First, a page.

Saturday, October 13, 2007

We Own The Night

Mark Wahlberg and Joaquin Phoenix star in this decent crime drama as brothers going down different paths. Mr. Wahlberg is Joseph, the cop following in his fathers' footsteps and Mr. Phoenix plays Bobby, manager of a nightclub in Brooklyn, who is getting in deep with drugs and the Russian mob.

We've seen this kind of conflict before but an early plot twist elevates the story to a different level. Robert Duvall co-stars as their father in the type of role he knows by heart. Also co-starring is Eva Mendes as Bobby's girlfriend. Everyone does their share of good acting but the film belongs to Mr. Phoenix who has his share of star quality scenes.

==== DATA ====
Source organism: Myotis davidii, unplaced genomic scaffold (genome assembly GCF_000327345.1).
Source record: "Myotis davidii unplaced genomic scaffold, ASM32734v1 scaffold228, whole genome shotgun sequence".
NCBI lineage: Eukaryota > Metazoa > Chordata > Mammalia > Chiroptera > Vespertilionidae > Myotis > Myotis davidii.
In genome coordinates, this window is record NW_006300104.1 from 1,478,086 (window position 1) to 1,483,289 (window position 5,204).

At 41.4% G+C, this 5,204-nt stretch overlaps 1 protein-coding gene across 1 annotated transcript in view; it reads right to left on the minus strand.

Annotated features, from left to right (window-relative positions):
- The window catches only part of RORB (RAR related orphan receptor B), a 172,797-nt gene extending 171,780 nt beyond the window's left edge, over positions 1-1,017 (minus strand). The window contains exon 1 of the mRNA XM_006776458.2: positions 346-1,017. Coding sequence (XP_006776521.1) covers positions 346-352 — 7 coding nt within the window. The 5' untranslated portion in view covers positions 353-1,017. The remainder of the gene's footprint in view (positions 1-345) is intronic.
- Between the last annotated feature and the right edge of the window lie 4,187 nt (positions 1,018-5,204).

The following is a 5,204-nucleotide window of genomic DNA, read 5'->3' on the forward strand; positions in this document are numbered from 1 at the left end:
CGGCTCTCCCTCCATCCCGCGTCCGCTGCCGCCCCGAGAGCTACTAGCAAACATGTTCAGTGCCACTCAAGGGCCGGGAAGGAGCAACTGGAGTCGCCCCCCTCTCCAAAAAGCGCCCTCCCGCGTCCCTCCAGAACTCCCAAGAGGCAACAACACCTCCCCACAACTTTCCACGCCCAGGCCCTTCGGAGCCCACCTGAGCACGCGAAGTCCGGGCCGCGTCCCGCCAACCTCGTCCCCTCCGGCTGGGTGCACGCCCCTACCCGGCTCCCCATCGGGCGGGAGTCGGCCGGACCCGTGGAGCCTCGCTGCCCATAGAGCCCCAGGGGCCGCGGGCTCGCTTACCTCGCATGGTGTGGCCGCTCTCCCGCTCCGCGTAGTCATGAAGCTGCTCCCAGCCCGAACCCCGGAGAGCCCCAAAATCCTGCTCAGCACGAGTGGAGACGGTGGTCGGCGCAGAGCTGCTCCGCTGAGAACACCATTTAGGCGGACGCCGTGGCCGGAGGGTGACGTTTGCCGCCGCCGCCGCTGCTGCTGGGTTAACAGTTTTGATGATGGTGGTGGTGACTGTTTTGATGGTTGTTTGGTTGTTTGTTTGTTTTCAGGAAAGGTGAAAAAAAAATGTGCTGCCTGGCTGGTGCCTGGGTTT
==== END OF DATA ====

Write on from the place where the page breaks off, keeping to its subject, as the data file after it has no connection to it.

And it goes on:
There are a few exciting sequences but one particular scene really stands out and it should be easy to spot if and when you see the film. The visuals and sound editing are just great and the scene has a tension and excitement that the rest of the film only shows in flashes.

Things are wrapped up a little too easily at the end but it's a solid film if you like the genre.

Sunday, October 07, 2007

Margot At The Wedding

Featuring a seemingly odd choice of actors for his latest film, writer/director Noah Baumbach continues to explore dysfunctional family dynamics, as he did in his last film, "The Squid & The Whale". "Margot" stars Nicole Kidman and Jennifer Jason Leigh as estranged sisters who come together for the wedding of Ms. Leigh's character, Pauline. Playing her unlikely fiancé is Jack Black, who does a good job with a serious (for the most part) role.